I have two questions for the Minister. First, will he intervene to ensure that the 20% cut to Dublin bus services across the city is reversed? Essential workers, including healthcare workers, are being affected by this cut and I have been contacted by many. One route, for example, used by staff to travel to Tallaght University Hospital in the morning, has seen the number of services halved at that time. It makes no sense to implement this cut at a time when our individual buses are running at 25% capacity and those who have to go to work are being negatively affected by it. It was done without any consultation with the front-line workers or with their unions and with almost no notice. It was announced on a Thursday and implemented on the following Monday.
I will respond to Deputy Bríd Smith first. The advice that we must follow is the public health advice. As I said, we expect further details later on this afternoon in respect of public health advice on the countries to which travel restrictions should be applied and the type of restrictions that should be put in place. We will follow that advice.
We must consider the issues around the reopening of certain activities. In my mind, it is not driven by any lobbying or economic imperative, but by the following. First and foremost, children need to go back to school. The imperative there is mental health, which is a public health issue. It is a particular concern for children from disadvantaged communities, who may not have the same access to online facilities that other students have. In that case, while listening and discussing the issue with public health, we must get the balance right. We must decide when the right time is for schools to come back. Similarly, there is also an issue in respect of construction. We want to build homes for our people and other facilities, such as hospitals. A balancing of priorities is required. It is appropriate for us to open the schools and construction first.
In response to Deputy Paul Murphy's question, I will have to look into the details of the 20% cut in services and revert to him. I cannot make a comment on that issue immediately.
My second question is this. The Minister is on record as supporting the idea of metro south west. In fact, he has spoken about his preferred route being Harold's Cross, Terenure, Knocklyon, Firhouse and Tallaght. He is now the Minister responsible for this issue. The National Transport Authority, NTA, has commenced a feasibility study. However, there are major flaws in it. For example, the feasibility study ruled out many of the stops that are part of the Minister's preferred route, including in Harold's Cross, Firhouse and Tallaght. It does not include the whole area between the green and the red lines in terms of potential beneficiaries. It does not include a place of work, school or college anonymised records, POWSCAR, survey.
In addition, it is not clear that it is entirely independent. I have two questions for the Minister in this regard. Will he agree to meet with the Metro South West group, which has written to him about this issue? Second, will he ensure there is a proper, impartial and independent feasibility study in respect of this project?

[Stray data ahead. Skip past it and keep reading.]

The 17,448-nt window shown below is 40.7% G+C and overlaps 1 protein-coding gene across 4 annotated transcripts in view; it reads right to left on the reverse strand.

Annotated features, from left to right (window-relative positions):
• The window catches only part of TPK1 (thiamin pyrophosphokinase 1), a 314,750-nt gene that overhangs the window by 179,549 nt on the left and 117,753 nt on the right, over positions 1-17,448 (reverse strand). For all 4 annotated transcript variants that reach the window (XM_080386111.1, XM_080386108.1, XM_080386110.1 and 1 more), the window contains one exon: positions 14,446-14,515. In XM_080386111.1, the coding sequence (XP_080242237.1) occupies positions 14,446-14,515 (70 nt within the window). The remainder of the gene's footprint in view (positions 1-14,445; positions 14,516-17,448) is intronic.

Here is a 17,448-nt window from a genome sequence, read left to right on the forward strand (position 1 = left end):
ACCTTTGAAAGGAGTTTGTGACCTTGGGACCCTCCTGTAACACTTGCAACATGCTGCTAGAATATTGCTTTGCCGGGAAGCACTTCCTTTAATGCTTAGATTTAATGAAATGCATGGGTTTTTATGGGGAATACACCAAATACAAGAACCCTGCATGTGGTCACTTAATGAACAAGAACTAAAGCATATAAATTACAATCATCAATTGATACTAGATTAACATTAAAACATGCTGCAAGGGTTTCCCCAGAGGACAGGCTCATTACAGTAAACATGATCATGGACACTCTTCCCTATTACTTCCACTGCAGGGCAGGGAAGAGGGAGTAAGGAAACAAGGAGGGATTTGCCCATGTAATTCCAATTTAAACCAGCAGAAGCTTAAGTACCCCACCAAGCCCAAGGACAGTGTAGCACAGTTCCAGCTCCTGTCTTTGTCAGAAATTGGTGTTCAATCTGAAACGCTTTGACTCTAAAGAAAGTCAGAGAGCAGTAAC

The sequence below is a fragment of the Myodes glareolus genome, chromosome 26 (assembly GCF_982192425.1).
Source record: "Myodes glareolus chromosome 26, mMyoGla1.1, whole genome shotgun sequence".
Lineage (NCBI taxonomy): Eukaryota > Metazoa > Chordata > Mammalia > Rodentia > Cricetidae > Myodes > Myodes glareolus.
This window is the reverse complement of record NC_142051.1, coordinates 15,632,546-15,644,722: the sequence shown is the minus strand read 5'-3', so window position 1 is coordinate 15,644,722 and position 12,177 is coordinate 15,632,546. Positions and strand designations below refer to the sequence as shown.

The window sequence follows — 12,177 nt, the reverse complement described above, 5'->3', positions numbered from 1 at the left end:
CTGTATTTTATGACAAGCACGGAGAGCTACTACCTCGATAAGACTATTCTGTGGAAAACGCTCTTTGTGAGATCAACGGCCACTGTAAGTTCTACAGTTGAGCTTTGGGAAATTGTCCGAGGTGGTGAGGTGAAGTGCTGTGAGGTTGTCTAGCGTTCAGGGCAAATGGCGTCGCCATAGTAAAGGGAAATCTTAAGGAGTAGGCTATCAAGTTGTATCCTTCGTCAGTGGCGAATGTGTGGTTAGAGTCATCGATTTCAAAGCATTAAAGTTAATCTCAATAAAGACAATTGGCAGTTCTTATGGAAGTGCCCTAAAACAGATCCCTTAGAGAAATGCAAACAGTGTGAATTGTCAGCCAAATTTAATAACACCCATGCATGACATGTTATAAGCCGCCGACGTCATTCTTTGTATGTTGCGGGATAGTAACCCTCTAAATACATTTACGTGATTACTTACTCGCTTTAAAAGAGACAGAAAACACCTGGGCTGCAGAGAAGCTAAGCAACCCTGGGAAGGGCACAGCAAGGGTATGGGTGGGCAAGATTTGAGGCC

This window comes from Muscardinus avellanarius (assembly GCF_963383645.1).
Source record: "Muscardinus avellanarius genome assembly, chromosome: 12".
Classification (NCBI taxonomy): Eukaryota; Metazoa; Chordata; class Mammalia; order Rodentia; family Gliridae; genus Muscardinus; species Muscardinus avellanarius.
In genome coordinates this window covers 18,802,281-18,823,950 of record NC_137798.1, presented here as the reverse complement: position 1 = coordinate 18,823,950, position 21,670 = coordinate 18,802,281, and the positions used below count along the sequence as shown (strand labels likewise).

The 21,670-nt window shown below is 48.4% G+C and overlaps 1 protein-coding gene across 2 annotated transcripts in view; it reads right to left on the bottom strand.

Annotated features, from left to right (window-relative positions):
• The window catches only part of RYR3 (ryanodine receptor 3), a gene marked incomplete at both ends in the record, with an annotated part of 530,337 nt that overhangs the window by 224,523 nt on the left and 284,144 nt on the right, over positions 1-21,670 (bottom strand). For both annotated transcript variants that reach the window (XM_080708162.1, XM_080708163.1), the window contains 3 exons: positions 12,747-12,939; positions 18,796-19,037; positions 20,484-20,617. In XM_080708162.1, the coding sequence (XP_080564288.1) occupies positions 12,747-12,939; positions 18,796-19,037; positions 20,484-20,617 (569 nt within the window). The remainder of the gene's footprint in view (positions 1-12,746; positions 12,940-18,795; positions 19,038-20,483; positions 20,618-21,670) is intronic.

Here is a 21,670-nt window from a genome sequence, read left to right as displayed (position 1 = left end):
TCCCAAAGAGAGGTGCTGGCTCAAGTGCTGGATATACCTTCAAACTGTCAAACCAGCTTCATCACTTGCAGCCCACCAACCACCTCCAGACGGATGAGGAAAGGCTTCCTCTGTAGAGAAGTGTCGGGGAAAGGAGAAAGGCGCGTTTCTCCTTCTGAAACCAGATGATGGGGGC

There are three potential routes for metro south from Ranelagh. One would be to go up the existing line. I do not expect we will opt for that route but we should look at it. The recommendation to the NTA is that we should look at all three options. The second option is going south west, as the Deputy outlined, taking in Harold's Cross, Terenure, Knocklyon, Firhouse and beyond to Tallaght. The other option would run to the south east, through Donnybrook, UCD, Stillorgan and Sandyford, which has the benefit that it could address the issues of capacity on the green line. All three routes will be looked at and we will then have to pursue the best solution. I will deal with all the different communities in a very open and transparent way as we go through that process.
Yesterday, the Government agreed to begin work on an overarching well-being framework for Ireland as a way of establishing a better view of how our society is performing beyond the existing economic measurement tools. Quality of life needs to be at the very heart of our policies and transport mobility has a significant part to play in that regard. We must change how we think about transport projects and, in that regard, people should be at the centre of what we do. Our priority must be focused on moving people in a way that is healthy and sustainable for them, for our communities and for our environment.
Transport makes up one fifth of our emissions. During this pandemic, while we have seen a significant reduction in road traffic, our transport emissions have reduced by only 17%. We need to triple that reduction approximately in the next ten years. The scale and urgency of our challenge is daunting. As Chairman of the Oireachtas Joint Committee on Climate Action, I am pleased to tell the House that committee members are starting a work programme to look specifically at transport and climate action. I am very grateful to my committee colleague, Deputy O'Rourke, with whom I am designing the work programme. The committee will shortly be inviting a range of national and international expert witnesses to inform our work.